Top 8 stories of the week

1. GSA could be trying to kill rival agency contracts
Summary: The General Services Administration is trying to revoke another agency's ability to manage governmentwide contracts.
Outlook: Agencies with similar authority fear they might be next on GSA's hit list.

2. 2010 Federal 100
Summary: Federal Computer Week salutes 100 of the best federal and contractor employees.
Outlook: Every day, people working at or for agencies excel at their work. Once a year, FCW honors them.

3. Oops! GSA official overstates cloud savings.
Summary: The head of GSA's cloud computing initiatives reported savings that were 500 times the real figure.
Outlook: The savings associated with cloud computing are not always easily quantifiable, so expect more debate about the value — but mostly by much smaller margins of error.

4. Bill would vaccinate Tricare against reform complications
Summary: The House unanimously passed legislation to ensure that the military health insurance program meets the coverage requirements of the health care reform package. The Senate is considering a similar measure.
Outlook: Passage is likely. As of April 7, the Finance Committee was reviewing the legislation.

5. GSA now on the fast track, top exec says
Summary: Newly confirmed GSA Administrator Martha Johnson hits the public circuit.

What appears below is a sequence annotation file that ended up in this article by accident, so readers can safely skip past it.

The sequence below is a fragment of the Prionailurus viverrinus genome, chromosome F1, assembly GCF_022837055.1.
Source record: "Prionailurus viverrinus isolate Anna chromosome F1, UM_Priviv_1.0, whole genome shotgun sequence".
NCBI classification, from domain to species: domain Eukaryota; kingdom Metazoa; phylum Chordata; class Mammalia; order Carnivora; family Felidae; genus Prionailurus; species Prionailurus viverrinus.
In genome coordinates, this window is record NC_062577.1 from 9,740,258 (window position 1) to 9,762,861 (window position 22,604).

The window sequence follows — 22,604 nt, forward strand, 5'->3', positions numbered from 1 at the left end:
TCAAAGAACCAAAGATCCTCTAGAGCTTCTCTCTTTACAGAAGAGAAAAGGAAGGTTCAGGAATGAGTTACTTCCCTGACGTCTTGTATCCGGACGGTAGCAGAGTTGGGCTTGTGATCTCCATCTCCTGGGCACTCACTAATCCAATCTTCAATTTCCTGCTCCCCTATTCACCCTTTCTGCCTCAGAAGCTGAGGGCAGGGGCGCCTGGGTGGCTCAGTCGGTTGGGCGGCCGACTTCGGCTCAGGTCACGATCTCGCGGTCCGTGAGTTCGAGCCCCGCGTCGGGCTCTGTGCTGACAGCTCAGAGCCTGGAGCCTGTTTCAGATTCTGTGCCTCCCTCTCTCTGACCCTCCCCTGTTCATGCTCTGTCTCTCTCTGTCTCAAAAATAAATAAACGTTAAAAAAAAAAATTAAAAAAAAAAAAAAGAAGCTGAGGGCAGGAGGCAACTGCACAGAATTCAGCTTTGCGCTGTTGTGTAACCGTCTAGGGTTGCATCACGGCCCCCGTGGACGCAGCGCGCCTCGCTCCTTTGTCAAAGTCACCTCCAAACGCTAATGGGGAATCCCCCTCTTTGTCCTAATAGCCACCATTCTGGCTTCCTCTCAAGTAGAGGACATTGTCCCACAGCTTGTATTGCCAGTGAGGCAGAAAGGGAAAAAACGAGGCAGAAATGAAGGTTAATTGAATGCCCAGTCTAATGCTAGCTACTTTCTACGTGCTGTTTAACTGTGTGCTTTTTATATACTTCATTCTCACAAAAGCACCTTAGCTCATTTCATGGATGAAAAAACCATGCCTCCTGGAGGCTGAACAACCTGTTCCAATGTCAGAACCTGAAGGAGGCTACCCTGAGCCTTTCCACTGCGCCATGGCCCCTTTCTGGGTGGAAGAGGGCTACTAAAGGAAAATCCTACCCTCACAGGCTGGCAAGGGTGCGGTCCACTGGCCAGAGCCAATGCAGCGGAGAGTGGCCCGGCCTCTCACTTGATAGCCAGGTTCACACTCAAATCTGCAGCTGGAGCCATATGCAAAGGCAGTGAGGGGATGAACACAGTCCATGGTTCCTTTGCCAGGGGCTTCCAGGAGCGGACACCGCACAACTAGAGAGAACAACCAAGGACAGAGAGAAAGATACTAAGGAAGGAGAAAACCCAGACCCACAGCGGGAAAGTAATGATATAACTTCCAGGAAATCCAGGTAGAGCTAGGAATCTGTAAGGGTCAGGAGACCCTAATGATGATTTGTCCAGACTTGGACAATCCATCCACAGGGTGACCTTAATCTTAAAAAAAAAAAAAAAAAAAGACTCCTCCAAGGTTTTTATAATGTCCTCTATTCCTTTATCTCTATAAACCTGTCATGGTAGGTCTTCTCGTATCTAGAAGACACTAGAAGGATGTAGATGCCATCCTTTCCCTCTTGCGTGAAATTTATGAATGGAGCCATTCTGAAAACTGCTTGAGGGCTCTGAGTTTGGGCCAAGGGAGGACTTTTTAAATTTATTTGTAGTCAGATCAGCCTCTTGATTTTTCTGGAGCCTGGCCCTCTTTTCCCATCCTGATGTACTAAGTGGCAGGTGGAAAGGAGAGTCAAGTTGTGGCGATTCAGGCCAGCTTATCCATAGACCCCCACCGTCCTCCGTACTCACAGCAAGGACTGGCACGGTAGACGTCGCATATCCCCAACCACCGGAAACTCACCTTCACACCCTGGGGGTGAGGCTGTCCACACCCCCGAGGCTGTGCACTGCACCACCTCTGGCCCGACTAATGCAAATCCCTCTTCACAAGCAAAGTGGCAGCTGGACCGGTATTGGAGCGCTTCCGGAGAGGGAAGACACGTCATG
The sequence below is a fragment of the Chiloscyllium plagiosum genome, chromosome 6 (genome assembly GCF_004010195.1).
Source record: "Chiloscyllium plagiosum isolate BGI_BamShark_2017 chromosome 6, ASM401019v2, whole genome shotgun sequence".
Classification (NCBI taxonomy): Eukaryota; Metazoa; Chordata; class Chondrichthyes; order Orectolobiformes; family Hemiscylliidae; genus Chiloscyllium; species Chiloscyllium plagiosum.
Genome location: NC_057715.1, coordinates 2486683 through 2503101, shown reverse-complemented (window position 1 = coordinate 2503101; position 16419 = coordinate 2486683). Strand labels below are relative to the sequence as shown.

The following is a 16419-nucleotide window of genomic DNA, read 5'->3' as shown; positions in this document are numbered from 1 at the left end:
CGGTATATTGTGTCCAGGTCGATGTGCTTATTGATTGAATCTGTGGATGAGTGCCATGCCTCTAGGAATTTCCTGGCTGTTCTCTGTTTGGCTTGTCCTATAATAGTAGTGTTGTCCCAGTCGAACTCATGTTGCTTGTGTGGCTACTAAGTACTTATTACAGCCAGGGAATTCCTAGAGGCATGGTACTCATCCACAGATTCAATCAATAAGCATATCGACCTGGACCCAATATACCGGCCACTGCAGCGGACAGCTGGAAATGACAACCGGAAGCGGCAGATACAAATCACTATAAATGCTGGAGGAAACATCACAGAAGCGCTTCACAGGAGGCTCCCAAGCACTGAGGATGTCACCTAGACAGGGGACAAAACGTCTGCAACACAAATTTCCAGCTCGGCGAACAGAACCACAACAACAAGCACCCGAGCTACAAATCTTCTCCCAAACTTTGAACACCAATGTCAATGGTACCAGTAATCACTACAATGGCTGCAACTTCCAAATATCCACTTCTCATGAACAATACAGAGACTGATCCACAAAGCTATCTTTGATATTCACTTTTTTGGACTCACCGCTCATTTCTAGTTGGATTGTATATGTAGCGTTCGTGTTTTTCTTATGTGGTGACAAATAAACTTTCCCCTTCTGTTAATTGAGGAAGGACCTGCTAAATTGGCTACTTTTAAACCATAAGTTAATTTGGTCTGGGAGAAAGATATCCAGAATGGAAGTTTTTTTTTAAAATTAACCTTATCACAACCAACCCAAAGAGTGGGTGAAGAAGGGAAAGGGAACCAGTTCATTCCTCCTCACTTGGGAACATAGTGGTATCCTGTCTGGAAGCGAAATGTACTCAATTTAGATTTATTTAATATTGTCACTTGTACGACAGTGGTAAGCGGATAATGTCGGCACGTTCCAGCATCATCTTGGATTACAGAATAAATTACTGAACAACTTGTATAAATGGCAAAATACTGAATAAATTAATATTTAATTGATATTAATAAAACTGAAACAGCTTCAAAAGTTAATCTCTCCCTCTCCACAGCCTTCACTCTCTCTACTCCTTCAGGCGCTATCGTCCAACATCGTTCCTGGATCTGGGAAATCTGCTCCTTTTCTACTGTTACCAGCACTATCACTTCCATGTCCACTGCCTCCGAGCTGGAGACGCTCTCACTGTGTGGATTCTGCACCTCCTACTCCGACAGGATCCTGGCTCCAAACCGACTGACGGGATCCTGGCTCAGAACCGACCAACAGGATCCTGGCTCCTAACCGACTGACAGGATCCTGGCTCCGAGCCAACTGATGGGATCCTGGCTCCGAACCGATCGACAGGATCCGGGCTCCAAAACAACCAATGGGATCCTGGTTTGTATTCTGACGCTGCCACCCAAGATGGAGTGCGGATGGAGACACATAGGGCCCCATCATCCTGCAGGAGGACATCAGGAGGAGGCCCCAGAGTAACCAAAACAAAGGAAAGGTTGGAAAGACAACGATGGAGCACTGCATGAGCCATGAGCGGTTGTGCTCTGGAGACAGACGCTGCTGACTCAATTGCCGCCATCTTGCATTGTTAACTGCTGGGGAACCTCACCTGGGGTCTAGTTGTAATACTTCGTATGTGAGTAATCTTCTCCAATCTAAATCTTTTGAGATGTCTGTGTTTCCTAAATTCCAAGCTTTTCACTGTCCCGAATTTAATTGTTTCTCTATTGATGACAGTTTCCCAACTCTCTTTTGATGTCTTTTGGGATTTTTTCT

Outlook: Johnson's emphasis on telework and environmentally conscious policies reflects the changing times. Is she ahead of the curve, or is the time now ripe for government to embrace those ideas?

6. DHS to hire 170 IT employees during next 18 months
Summary: The agency's plan would essentially double its IT workforce.
Outlook: More and more people are looking for work, but DHS' security requirements could make the jobs tough to fill.

7. DFAS employees can be suspended, fired over credit scores
Summary: Lawmakers scolded the Defense Finance and Accounting Service for using personal credit scores as a sole reason for disciplinary action.
Outlook: After FCW ran the story, DFAS announced that it was ending the practice.

8. Think you want an iPad? Read this first!
Summary: Apple's iPad has finally hit the stores. But for federal employees, the reviews are mixed.
Outlook: The device will sell well among consumers, but it might not catch on at work because of the lack of several key features.

About the Author

Technology journalist Michael Hardy is a former FCW editor.

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    VA moves ahead with homegrown scheduling IT

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    MGT Act poised for a comeback

    After missing in the last Congress, drafters of a bill to encourage cloud adoption are looking for a new plan.

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